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Involving younger generations in giving

September 04, 2013

 

Our donors often express interest in involving their children and grandchildren in their philanthropy. We hear a desire to "instill a passion to help others" or develop "a habit of giving." Many of these individuals recognize that a donor-advised fund is a great way to include family and teach them about giving, and they hope to use the tool to establish long-term charitable legacies.

 

However, many donors struggle with getting started. Who exactly should they involve and how old should the individuals be? What should they say first? What factors do they need to be sensitive to? What are fair expectations of young family members?

 

Roy Williams and Vic Preisser, two established experts in the world of wealth, philanthropy, and family, researched into 3,250 families and published conclusions in "Philanthropy, Heirs & Values: How Successful Families Are Using Philanthropy to Prepare Their Heirs for Post-Transition Responsibilities."

 

They compiled real-world examples of the right conversations to have with younger individuals and offer insight into how to tailor your expectations to a child's respective age group. Below are just a few of their considerations. 


From Philanthropy, Heirs & Values*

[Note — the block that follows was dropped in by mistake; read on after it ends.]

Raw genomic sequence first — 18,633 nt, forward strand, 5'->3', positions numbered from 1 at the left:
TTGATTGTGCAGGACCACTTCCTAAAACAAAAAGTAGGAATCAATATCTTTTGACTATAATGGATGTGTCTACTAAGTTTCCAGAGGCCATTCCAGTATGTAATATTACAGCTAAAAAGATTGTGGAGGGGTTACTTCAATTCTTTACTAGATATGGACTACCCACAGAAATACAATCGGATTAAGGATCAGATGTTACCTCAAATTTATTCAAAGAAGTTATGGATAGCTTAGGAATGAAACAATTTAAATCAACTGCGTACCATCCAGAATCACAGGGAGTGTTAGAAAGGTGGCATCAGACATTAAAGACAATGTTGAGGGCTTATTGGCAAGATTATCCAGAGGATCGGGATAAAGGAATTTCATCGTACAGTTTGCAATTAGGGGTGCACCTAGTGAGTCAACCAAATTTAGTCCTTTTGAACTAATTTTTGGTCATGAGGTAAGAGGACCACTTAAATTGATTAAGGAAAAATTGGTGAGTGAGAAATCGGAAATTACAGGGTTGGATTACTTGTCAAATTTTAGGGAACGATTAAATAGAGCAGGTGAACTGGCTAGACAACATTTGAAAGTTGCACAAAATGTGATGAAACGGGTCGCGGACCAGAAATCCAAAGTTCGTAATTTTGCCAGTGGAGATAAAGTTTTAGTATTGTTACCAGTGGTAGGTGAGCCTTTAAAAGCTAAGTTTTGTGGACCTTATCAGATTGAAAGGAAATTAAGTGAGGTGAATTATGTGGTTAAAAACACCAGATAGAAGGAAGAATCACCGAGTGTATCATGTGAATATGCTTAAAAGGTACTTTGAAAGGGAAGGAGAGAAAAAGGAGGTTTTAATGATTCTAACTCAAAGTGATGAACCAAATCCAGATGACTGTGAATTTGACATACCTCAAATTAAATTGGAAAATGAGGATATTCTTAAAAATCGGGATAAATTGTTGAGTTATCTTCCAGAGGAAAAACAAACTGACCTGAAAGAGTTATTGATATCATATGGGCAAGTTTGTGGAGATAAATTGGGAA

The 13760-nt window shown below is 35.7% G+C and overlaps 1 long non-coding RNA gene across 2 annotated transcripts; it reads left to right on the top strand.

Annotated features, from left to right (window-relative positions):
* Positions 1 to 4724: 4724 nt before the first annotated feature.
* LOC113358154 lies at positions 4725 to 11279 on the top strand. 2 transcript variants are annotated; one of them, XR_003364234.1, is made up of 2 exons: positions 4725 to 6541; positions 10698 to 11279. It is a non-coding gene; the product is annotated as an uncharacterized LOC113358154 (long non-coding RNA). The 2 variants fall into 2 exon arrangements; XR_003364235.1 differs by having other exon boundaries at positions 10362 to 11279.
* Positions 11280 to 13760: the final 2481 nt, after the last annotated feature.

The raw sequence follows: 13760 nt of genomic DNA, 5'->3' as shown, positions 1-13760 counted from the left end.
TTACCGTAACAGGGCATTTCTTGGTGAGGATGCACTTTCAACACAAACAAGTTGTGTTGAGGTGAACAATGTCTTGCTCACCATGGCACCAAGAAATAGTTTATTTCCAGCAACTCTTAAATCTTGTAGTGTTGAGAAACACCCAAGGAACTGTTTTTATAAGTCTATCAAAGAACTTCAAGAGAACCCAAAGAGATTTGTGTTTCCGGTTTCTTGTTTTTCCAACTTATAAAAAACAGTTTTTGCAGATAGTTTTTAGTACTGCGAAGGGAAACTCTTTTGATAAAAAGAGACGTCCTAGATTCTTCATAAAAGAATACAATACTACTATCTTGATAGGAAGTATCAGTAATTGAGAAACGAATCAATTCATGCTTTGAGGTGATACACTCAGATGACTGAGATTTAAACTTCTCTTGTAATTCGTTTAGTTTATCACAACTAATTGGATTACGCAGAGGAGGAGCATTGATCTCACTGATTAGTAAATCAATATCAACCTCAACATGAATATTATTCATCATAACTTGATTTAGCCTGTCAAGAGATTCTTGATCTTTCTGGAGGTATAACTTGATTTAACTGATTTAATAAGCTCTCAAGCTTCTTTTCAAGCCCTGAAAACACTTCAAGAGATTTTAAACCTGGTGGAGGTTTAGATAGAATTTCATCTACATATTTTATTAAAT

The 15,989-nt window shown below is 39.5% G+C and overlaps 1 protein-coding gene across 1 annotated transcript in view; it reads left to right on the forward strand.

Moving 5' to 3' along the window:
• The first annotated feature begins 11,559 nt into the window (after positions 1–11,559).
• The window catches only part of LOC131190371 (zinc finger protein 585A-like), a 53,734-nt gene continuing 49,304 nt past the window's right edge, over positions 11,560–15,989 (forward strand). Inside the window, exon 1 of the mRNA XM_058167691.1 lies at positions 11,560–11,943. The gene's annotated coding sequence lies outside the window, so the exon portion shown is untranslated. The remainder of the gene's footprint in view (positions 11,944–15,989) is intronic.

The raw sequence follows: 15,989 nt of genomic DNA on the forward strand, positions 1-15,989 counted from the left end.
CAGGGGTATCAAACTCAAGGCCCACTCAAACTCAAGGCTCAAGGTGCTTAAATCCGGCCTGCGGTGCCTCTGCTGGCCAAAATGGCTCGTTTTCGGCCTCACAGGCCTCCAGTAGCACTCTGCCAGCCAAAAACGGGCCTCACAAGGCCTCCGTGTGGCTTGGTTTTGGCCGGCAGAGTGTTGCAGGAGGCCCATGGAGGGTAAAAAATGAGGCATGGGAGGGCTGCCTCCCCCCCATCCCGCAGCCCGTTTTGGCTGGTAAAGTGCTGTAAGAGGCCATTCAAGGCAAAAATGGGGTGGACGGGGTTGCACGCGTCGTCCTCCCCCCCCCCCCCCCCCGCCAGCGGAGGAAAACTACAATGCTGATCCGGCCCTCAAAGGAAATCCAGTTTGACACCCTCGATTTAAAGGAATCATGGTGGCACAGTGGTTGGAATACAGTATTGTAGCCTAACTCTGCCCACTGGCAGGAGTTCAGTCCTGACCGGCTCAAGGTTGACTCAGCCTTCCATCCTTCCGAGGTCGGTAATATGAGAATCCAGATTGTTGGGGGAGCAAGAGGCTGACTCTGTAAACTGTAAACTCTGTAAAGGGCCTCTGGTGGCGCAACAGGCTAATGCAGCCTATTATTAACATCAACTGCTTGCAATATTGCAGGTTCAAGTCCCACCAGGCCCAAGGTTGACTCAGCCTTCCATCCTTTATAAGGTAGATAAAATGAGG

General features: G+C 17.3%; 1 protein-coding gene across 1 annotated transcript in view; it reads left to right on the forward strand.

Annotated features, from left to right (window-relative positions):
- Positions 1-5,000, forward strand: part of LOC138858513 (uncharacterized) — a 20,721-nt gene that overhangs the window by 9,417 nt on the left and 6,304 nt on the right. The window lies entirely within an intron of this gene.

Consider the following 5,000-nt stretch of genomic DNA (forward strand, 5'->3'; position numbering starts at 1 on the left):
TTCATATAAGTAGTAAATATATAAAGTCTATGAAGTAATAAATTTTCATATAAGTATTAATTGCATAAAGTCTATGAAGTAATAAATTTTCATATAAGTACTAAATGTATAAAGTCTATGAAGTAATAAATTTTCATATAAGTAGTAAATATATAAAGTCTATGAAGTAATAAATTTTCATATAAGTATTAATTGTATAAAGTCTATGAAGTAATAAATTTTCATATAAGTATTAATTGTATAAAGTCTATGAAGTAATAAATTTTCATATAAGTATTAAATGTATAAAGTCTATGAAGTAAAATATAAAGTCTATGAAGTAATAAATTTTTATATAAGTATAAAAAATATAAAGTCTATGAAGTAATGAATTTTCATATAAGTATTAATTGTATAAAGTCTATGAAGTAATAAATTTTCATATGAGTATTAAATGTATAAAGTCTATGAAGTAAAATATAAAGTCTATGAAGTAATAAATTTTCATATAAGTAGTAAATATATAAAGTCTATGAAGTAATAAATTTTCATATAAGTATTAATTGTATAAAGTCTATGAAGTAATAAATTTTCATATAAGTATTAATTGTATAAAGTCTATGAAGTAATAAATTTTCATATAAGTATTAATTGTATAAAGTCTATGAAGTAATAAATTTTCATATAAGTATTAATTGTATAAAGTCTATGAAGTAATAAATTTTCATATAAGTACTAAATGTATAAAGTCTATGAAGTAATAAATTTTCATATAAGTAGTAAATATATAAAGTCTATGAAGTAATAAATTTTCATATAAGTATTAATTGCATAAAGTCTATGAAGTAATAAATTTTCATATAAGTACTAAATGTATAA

Age range Qualities   Considerations
5-10 Start to experience the outside world and what "limits" and "choice" mean.   Introduce choice through a charitable allowance, which allows the child to decide how much money gets spent where and why.

11-15 Understand "cause-and-effect" and realize they can control if they are happy or not.   Remind the child that charities rely on our support, and it is important to be consistent in how we give. Encourage giving to organizations that match the child's values and causes the child cares about personally.

16-20 Appreciate privacy and independence, and family members becomes less influential.   Keep teenagers connected to the family by helping them stay in contact with their favorite charities. Let them know it's ok to change the charities they support, but they should do so with careful consideration of the effects.

21-30 Experience a shifting in standards, but not their values, which are the baseline for their future jobs and family decisions.   Involve adults in higher level discussions about charitable giving, and help them understand the operational and accountability factors that are involved with philanthropy.

Involving family in philanthropy will strengthen your current giving because it holds you accountable, keeps you thoughtful, and ensures you communicate effectively. It encourages family members to collaborate and, over time, keeps everyone motivated. Have that first conversation with a younger family member today, and start building your legacy of giving.

 

For more ways to improve and expand your philanthropy, read 5 best practices for philanthropists.

 

*Roy Williams and Vic Preisser. "Philanthropy, Heirs & Values: How Successful Families Are Using Philanthropy to Prepare Their Heirs for Post-Transition Responsibilities." Oregon: Robert D Reed Publishers, 2005. 

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